Despite a 2 percent year-over-year uptick in sales, restructuring costs led Ericsson's (NASDAQ:ERIC) first-quarter 2013 income to plummet 86 percent from the prior-year period to $181.43 million.
Quarterly restructuring charges of $272.29 million, mostly from downsizing its Sweden-based operations, were reflected in Ericsson's lower profit figure. The company noted its stronger first-quarter 2012 earnings also reflected gains from its divestiture of ownership in the Sony Ericsson mobile phone venture.
Sales for 2013's first quarter reached $7.87 billion. Sales for comparable units, adjusted for currency exchange rates and hedging, grew 7 percent.
The quarter's operating margin was 4 percent, though exclusion of restructuring charges resulted in a margin of 6.7 percent. Gross margin was 32 percent, down from 33.3 percent a year earlier.
"The report was a bit weak and while the network side of the business held up, the services side was soft," said Erik Paulsson, an analyst at Pareto Securities, who was quoted by Bloomberg.
Network sales improved nearly 3 percent to $4.25 billion. Regionally, North America shined for Ericsson during the first three months of 2013. "North America remained the strongest region and showed a growth of 23 percent despite the decline in CDMA," said Hans Vestberg, Ericsson's president and CEO.
Modernization activities in Europe were also fairly positive for Ericsson, where the company said activity is high but value is low due to extensive labor hours. The company expects those projects will become more lucrative capacity operations with added software sales and higher margins over time.
Ericsson suffered lower sales in South Korea, "which remains one of the most advanced LTE markets but without parallel 3G deployments," as in the first quarter of 2012, said Vestberg. Slowing GSM investments in China and currency-exchange effects in Japan also impacted Ericsson.
While vendors seek an upside from China's commercial deployments of TD-LTE network this year, Ericsson does not stand to gain as much as its Chinese competitors. The company has more than 30 percent market share in 2G networks across China, but a much lesser share in 3G because it did not produce network gear for China's homegrown standard, TD-SCDMA. So, not only does Ericsson not have that 3G base to build upon, but so far 85 percent of contracts for TD-LTE trials in China have gone to domestic vendors, Johan Wibergh, Ericsson's head of networks, told FierceBroadbandWireless.
Further, he indicated that competing with local vendors on any big procurement creates pricing pressures that make pursuit of market share less desirable.
Wibergh said Ericsson is enjoying momentum for its SSR routing platform, with 12 new contracts signed in the quarter for a total of 51. The router was largely dedicated to mobile applications, such as wireless packet core, last year. However, a new software release planned for this quarter will make Ericsson's SSR routing platform more competitive on the fixed side for IP edge and broadband network gateway (BNG) applications, said Wibergh.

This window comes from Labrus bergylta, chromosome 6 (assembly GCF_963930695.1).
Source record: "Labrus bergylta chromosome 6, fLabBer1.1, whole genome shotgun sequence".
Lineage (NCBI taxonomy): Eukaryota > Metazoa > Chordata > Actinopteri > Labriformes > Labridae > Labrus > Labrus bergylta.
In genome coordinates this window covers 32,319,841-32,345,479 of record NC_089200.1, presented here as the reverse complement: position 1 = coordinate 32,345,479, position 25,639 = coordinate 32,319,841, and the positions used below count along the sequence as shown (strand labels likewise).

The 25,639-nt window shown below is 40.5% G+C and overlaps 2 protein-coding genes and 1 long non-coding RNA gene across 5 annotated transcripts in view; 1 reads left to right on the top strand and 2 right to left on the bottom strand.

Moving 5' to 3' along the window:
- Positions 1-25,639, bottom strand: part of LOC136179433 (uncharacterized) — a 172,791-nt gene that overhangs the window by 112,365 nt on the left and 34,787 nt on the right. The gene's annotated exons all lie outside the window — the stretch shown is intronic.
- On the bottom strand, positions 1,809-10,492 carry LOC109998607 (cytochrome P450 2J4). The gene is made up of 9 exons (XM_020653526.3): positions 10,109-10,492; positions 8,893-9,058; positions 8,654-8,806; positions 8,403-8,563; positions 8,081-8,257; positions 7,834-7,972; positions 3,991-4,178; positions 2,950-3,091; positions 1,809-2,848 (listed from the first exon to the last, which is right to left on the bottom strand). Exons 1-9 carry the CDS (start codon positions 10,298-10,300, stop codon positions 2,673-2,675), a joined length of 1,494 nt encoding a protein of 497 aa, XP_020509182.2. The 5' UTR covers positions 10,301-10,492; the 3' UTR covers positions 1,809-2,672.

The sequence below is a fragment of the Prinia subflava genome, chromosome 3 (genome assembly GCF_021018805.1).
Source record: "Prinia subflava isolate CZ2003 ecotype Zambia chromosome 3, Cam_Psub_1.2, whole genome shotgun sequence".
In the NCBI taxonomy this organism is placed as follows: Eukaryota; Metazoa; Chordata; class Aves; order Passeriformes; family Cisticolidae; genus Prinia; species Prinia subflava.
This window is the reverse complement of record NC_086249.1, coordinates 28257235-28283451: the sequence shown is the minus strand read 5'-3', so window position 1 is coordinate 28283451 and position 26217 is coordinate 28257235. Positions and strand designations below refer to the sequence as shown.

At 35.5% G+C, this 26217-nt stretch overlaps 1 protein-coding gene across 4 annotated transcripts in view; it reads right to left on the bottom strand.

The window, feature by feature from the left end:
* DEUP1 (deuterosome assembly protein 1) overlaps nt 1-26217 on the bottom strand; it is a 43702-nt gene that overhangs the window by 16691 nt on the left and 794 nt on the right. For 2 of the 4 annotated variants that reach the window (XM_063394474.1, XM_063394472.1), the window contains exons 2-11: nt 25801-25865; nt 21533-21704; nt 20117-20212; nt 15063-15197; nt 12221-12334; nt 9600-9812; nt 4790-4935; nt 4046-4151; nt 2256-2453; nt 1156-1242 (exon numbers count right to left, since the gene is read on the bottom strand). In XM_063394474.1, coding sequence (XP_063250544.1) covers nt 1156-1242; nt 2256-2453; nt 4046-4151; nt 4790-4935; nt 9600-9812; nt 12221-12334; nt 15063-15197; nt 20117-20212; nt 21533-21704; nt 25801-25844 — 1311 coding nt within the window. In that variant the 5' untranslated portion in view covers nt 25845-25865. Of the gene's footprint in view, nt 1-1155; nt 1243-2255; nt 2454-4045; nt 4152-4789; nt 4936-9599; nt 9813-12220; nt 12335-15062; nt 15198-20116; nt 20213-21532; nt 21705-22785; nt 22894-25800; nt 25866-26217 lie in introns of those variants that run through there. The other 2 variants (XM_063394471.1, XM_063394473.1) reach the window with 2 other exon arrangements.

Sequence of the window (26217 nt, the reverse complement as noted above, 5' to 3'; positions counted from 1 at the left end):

Ericsson also anticipates higher adoption rates for software releases and optional software features, driven, of course, by increasing mobile data adoption. For example, in conjunction with the release of Apple's (NASDAQ:AAPL) iPhone 5 last summer, Ericsson released a package for operators that makes smartphones perform better on the network by taking up less capacity and delivering faster latency. In addition, LTE Broadcast initiatives by operators such as Verizon Wireless (NYSE:VZ) require new software in the network.
Demand for new and improved data services "benefits us because we get to send more frequent software releases and do the job of upgrading the network with new software," said Wibergh.
Ericsson's global services unit also had a positive quarter, seeing sales rise 4 percent year-over-year to $3.25 billion. The vendor signed 21 new managed services contracts during the quarter, including wins in Russia and a $1 billion, eight-year services contract with Reliance in India.
Michael Soper, networking and mobility analyst with Technology Business Research, said Ericsson had an estimated 17 percent market share in managed services during 2012. "The company is increasingly upselling managed services customers to consulting and systems integration business and winning new customers in regions that have been curbing infrastructure spending," he said.
Ericsson's support solutions sales plummeted 19 percent over 12 months to $363 million. The vendor said its divestment of multimedia brokering (IPX) in 2012's third quarter negatively impacted year-over-year sales results. The company reported demand for OSS and BSS is strong, driven by operators' focus on improving efficiency and adapting to mobile broadband business requirements. The number of subscriptions served by Ericsson's charging and billing solutions was 2 billion at the end of 2013's first quarter.
Last month, Ericsson and STMicroelectronics agreed to shutter their ST-Ericsson chipset joint venture. Ericsson said it is seeing good progress in the breakup of the joint venture.
Earlier this month, Ericsson announced it would acquire Microsoft's (NASDAQ:MSFT) Mediaroom unit to strengthen its IPTV position.
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Article updated April 24, 2013, to add vendor and analyst comments.